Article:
End-of-life care research grant
26 August 2013
Researchers aiming to improve quality of end-of-life care
The University of Newcastle has been granted $495,306 from the National Health and Medical Research Council and the Cancer Council NSW to investigate patients' preferences in relation to end-of-life care.
The multidisciplinary research team behind this study brings a unique blend of clinical, legal, behavioural, bioethics, health economics, information technology and biostatistics expertise.
Laureate Professor Robert Sanson-Fisher AO, Director of the University's Centre for Health Behaviour and co-leader of HMRI's Public Health program, will lead the research study titled 'Who decides and at what cost'. The research will address community concerns about the care of terminal cancer patients who may be offered more therapy at the end-of-life than they might want if their views were sought.
"People who receive end-of-life care consistent with preferences are said to experience higher quality of life, and lower physical and psychological distress," Professor Sanson-Fisher said.
"However, patient preferences often aren't clearly communicated to providers and families, who become surrogate decision makers. Providers then have to rely on the perceptions and personal views of the surrogates rather than the patients themselves.
"The consideration of advance care directives is an important but sensitive and often difficult matter in healthcare. This research will consider the important issue of effective decision making by cancer patients, their families, or surrogates, and oncologists."
Professor Sanson-Fisher has questioned the lack of a national plan for the preparation of people and family caregivers when they are "expecting" to approach the other end-of-life's continuum, comparing end-of-life to childbirth.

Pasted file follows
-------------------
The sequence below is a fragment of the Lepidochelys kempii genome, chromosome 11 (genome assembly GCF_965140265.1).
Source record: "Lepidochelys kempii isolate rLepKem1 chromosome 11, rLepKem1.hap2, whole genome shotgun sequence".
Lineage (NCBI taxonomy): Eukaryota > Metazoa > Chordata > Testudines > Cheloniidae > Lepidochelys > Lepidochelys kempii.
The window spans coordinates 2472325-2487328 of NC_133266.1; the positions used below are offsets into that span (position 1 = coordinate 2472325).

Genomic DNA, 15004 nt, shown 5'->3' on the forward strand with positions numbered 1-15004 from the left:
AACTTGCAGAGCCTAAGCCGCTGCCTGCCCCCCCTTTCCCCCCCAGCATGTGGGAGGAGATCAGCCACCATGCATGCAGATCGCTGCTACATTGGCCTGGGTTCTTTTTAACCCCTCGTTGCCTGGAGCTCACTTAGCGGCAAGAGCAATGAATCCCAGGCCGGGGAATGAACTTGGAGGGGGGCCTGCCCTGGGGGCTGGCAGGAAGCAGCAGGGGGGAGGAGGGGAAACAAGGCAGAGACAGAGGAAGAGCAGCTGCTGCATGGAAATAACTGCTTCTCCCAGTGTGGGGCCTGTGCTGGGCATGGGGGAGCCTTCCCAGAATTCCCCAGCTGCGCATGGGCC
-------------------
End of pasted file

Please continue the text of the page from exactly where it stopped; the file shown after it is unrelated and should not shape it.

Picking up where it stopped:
"It makes good sense to plan for impending birth. It increases the chance of good health while reducing fear and stress. Planning helps the family to develop a shared sense of responsibilities and values."
Professor Sanson-Fisher said death is also certain and our risk of dying or experiencing serious illness increases as we age. There are many critical decisions to be made, yet many people are unable to make some or all decisions as they approach the end of their lives.
"Planning can make a crucial difference. Some folks will experience serious illness in the form of acute emergencies. However, it's more common for serious illness to come in the form of a set of chronic and progressively disabling conditions," he said. "What if we started by accepting that illness and end-of-life occur? What lessons could we derive from childbirth and parenting classes?"
This will also be the first study to provide clinically relevant data on the degree to which providers and surrogate decision makers accurately reflect cancer patients' end-of-life decisions over time. This information will inform strategies to improve awareness of end-of-life care options and advance care planning within the community.
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